July 15, 2013, 12:13 PM — Google's chances of obtaining the "http://search" domain name are shrinking after several committees affiliated with the Internet Corporation for Assigned Names and Numbers (ICANN) recently warned that dotless domain names could be harmful to the Internet.
Over the weekend, Subramanian Moonesamy, one of the participants in the Internet Engineering Task Force (IETF) issued his opinion in a memo about dotless domains, saying, among other things, that application protocols may have trouble processing them. The memo can be discussed among the broader IETF membership, spokesman Greg Wood said Monday, adding that he couldn't immediately comment on the official IETF opinion in this matter. Earlier in the week, the Internet Architecture Board (IAB) issued its own warning about dotless domain names.
Google has shown interest in the dotless "http://search" domain in a letter sent to the ICANN board in April, in which it requested permission to expand its application for ".search" to run that generic top-level domain (gTLD) as a dotless domain. The letter was sent by the Charleston Road Registry, which Google owns.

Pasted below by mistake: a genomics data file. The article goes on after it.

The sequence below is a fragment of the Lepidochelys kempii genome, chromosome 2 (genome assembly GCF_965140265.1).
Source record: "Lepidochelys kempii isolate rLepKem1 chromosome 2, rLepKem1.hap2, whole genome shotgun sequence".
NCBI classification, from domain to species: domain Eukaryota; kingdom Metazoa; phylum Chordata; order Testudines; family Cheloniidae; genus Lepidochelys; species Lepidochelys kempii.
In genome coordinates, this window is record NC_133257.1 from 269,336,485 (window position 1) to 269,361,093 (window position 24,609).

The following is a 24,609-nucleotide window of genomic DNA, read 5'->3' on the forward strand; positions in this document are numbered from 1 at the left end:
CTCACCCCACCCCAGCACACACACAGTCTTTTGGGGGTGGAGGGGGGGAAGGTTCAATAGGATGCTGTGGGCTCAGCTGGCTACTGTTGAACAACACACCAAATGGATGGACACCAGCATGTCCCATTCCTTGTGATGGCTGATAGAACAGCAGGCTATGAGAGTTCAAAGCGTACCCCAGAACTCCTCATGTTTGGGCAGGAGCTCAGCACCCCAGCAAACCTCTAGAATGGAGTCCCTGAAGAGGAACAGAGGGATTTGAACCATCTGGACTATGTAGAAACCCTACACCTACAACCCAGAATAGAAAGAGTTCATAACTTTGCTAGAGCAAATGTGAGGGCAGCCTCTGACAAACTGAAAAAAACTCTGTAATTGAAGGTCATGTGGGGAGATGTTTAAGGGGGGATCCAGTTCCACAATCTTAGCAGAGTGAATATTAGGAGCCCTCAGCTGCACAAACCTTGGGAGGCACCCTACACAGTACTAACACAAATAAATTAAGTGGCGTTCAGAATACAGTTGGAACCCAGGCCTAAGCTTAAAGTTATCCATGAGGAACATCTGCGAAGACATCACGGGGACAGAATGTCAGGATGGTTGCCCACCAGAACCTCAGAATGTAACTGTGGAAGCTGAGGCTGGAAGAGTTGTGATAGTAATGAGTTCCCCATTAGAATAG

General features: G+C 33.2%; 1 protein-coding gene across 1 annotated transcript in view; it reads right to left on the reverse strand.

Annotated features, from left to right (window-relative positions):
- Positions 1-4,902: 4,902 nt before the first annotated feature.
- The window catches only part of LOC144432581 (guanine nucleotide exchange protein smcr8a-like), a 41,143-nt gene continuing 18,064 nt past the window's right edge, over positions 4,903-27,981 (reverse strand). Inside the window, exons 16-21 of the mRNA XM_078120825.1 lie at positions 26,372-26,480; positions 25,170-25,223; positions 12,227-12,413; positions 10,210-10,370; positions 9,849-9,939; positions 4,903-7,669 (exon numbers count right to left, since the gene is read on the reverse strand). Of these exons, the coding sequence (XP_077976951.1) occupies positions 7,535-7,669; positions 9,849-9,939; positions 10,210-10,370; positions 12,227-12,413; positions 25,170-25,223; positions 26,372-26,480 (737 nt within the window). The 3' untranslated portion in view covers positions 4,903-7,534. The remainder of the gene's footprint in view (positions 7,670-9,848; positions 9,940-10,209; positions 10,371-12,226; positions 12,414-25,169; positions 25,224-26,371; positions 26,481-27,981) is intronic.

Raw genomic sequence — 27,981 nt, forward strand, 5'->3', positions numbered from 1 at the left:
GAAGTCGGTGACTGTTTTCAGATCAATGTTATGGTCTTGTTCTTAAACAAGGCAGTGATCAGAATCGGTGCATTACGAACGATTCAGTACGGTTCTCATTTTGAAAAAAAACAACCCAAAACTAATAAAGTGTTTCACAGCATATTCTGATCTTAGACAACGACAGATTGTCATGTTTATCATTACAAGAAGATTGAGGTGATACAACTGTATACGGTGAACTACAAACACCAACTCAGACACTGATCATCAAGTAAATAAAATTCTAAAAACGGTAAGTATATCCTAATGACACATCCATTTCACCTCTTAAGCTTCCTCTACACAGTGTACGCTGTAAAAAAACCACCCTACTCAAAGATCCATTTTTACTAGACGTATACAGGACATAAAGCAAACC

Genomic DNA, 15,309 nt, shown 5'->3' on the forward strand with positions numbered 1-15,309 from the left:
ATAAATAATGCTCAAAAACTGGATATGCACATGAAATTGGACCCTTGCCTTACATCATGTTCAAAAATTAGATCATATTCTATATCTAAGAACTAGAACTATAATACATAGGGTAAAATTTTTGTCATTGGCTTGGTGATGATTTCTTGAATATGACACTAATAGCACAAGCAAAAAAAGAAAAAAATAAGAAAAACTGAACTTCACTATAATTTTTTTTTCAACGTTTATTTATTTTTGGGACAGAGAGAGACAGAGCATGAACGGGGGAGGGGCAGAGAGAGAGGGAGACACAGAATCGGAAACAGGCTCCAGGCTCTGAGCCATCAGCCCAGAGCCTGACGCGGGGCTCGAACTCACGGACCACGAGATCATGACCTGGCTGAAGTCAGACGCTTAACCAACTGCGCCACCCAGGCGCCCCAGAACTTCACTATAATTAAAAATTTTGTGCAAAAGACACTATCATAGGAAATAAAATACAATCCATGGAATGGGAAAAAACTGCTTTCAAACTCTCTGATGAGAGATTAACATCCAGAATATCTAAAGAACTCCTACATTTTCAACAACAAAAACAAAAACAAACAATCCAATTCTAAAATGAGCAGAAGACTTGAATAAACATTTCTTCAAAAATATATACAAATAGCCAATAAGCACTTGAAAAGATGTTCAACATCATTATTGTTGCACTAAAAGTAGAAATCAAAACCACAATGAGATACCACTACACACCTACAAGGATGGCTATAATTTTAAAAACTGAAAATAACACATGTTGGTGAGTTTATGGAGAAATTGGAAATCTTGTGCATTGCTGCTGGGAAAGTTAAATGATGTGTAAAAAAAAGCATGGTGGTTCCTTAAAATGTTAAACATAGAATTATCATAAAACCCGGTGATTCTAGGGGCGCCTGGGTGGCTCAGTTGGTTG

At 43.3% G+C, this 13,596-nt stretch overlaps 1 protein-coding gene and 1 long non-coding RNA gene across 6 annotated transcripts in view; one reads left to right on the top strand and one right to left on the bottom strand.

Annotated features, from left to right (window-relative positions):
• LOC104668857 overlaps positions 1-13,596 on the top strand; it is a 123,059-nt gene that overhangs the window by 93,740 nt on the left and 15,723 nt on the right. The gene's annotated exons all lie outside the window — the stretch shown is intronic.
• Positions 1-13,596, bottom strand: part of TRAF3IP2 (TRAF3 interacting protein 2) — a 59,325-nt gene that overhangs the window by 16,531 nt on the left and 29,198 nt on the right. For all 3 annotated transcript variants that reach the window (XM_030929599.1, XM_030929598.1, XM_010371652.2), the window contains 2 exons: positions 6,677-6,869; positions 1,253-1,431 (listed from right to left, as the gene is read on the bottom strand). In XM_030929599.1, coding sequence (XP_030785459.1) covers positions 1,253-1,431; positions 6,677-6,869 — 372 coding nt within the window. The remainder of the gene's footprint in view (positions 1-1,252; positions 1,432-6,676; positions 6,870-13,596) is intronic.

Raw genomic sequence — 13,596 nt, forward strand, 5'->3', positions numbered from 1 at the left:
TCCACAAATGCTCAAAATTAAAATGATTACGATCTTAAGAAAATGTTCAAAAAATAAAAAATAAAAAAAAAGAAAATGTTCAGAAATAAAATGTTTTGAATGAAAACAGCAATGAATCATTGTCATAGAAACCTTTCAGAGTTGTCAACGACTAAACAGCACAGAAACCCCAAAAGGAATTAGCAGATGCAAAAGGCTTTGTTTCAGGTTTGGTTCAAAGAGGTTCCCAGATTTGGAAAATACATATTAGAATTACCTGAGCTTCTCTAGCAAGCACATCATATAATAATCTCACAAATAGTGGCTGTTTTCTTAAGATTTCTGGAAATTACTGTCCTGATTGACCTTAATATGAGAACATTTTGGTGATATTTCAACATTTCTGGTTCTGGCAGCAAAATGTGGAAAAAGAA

"Google intends to operate a redirect service on the 'dotless' .search domain (http://search/) that, combined with a simple technical standard will allow a consistent query interface across firms that provide search functionality, and will enable users to easily conduct searches with firms that provide the search functionality that they designate as their preference," Google said in the letter.
However, if domains like this were to be used, they would not work as intended by Top Level Domain (TLD) operators in the vast majority of cases, the IAB said in an advisory published last week in which it strongly discouraged the use of these domain types.
In a standard system setup as recommended by the IETF, dotless domain names could be used as shortcuts to hosts within a local administration, the IAB said. They could be used, for example, for an intranet zone.
Users do not expect to be referred to the Internet when they enter a dotless domain, the IAB added.
Because dotless domains will not behave consistently they are potentially confusing for Internet users and can erode the stability of the global DNS, the IAB said.